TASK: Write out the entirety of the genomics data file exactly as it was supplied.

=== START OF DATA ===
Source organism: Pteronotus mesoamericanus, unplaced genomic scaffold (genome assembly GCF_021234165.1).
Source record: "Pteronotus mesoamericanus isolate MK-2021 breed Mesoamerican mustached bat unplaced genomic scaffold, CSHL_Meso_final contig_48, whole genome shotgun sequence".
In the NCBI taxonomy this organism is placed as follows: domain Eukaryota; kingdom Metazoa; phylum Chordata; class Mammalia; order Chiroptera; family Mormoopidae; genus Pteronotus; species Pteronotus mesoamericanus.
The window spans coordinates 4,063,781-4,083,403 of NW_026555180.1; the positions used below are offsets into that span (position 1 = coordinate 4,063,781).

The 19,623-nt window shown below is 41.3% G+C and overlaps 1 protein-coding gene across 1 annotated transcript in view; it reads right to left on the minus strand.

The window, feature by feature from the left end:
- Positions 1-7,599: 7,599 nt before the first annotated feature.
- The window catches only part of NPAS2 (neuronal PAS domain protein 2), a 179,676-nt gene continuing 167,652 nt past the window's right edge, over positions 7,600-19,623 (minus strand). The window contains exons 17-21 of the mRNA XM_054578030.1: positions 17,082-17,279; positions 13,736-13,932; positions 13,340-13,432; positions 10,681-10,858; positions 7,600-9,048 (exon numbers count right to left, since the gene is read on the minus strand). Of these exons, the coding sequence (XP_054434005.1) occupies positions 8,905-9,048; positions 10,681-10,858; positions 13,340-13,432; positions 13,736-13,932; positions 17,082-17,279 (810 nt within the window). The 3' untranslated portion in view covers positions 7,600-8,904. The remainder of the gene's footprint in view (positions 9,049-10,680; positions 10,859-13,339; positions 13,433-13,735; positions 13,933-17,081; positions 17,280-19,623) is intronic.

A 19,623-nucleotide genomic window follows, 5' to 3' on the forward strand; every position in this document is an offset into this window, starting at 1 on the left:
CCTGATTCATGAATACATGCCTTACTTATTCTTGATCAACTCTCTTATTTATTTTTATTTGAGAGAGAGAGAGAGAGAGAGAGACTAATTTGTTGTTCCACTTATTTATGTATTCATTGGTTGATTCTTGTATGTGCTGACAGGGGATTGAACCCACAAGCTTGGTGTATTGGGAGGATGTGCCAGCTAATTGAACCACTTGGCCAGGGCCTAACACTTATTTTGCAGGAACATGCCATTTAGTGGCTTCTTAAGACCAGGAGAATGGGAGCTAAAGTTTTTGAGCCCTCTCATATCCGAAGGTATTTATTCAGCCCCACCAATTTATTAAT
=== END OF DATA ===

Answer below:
Source organism: Pteronotus mesoamericanus, unplaced genomic scaffold (genome assembly GCF_021234165.1).
Source record: "Pteronotus mesoamericanus isolate MK-2021 breed Mesoamerican mustached bat unplaced genomic scaffold, CSHL_Meso_final contig_48, whole genome shotgun sequence".
In the NCBI taxonomy this organism is placed as follows: domain Eukaryota; kingdom Metazoa; phylum Chordata; class Mammalia; order Chiroptera; family Mormoopidae; genus Pteronotus; species Pteronotus mesoamericanus.
The window spans coordinates 4,063,781-4,083,403 of NW_026555180.1; the positions used below are offsets into that span (position 1 = coordinate 4,063,781).

The 19,623-nt window shown below is 41.3% G+C and overlaps 1 protein-coding gene across 1 annotated transcript in view; it reads right to left on the minus strand.

The window, feature by feature from the left end:
- Positions 1-7,599: 7,599 nt before the first annotated feature.
- The window catches only part of NPAS2 (neuronal PAS domain protein 2), a 179,676-nt gene continuing 167,652 nt past the window's right edge, over positions 7,600-19,623 (minus strand). The window contains exons 17-21 of the mRNA XM_054578030.1: positions 17,082-17,279; positions 13,736-13,932; positions 13,340-13,432; positions 10,681-10,858; positions 7,600-9,048 (exon numbers count right to left, since the gene is read on the minus strand). Of these exons, the coding sequence (XP_054434005.1) occupies positions 8,905-9,048; positions 10,681-10,858; positions 13,340-13,432; positions 13,736-13,932; positions 17,082-17,279 (810 nt within the window). The 3' untranslated portion in view covers positions 7,600-8,904. The remainder of the gene's footprint in view (positions 9,049-10,680; positions 10,859-13,339; positions 13,433-13,735; positions 13,933-17,081; positions 17,280-19,623) is intronic.

A 19,623-nucleotide genomic window follows, 5' to 3' on the forward strand; every position in this document is an offset into this window, starting at 1 on the left:
CCTGATTCATGAATACATGCCTTACTTATTCTTGATCAACTCTCTTATTTATTTTTATTTGAGAGAGAGAGAGAGAGAGAGAGACTAATTTGTTGTTCCACTTATTTATGTATTCATTGGTTGATTCTTGTATGTGCTGACAGGGGATTGAACCCACAAGCTTGGTGTATTGGGAGGATGTGCCAGCTAATTGAACCACTTGGCCAGGGCCTAACACTTATTTTGCAGGAACATGCCATTTAGTGGCTTCTTAAGACCAGGAGAATGGGAGCTAAAGTTTTTGAGCCCTCTCATATCCGAAGGTATTTATTCAGCCCCACCAATTTATTAAT